Taming the Great South Land: A History of the Conquest of Nature in Australia

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University of California Press, Jan 1, 1991 - Nature - 337 pages
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Taming the Great South Land is a profound new history of Australia. It tells the story of two centuries of European settlement from the point of view of the land and its indigenous people. Taming the Great South Land is a powerful and pioneering study and, in the tradition The Fatal Shore, is compelling reading. William Lines combines environmental, social and political history to record 200 years of implacable exploitation of nature. He traces how the Enlightenment ideas of progress, economic growth and development were transported to Australia and employed in the conquest of nature. From the early slaughter of seals, through land settlement and the gold rushes to British nuclear tests and the modern mining and timber industries, the results of the conquest are written on our landscape. They have been felt most keenly by the indigenous population of the continent. But this is not a uniquely Australian story: its pattern runs through the history of the developed countries of the world. Taming the Great South Land is an epic saga of the human impact on the Australian environment.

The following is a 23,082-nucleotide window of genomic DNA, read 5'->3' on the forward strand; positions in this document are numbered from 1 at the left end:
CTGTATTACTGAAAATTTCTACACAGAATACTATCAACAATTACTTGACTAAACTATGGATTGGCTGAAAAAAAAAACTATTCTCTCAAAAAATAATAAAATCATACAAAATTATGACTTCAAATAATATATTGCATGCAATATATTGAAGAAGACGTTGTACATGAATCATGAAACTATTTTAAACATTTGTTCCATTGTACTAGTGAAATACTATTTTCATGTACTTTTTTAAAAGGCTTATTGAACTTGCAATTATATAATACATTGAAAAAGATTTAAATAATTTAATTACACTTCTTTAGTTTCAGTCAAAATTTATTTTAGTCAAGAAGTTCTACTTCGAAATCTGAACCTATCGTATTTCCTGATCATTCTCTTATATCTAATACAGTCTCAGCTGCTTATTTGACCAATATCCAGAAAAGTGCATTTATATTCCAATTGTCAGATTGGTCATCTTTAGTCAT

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Contents

Terra Incognita
14
No Eden
27
A camping ground for profit
54
Dark deeds in a sunny land
88
To the firing line
127
An undeveloped enterprise
163
World quarry
196
Not by conquest
232
Epilogue
271
Bibliography
303
Illustration credits
319
Copyright

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About the author (1991)

William J. Lines is an independent scholar who grew up in Western Australia on the edge of jarrah forests. His travels have taken him to Asia, Europe, North and Central America, and the Caribbean. He now resides in Berkeley, California. David Suzuki is Professor of Zoology at the University of British Columbia.

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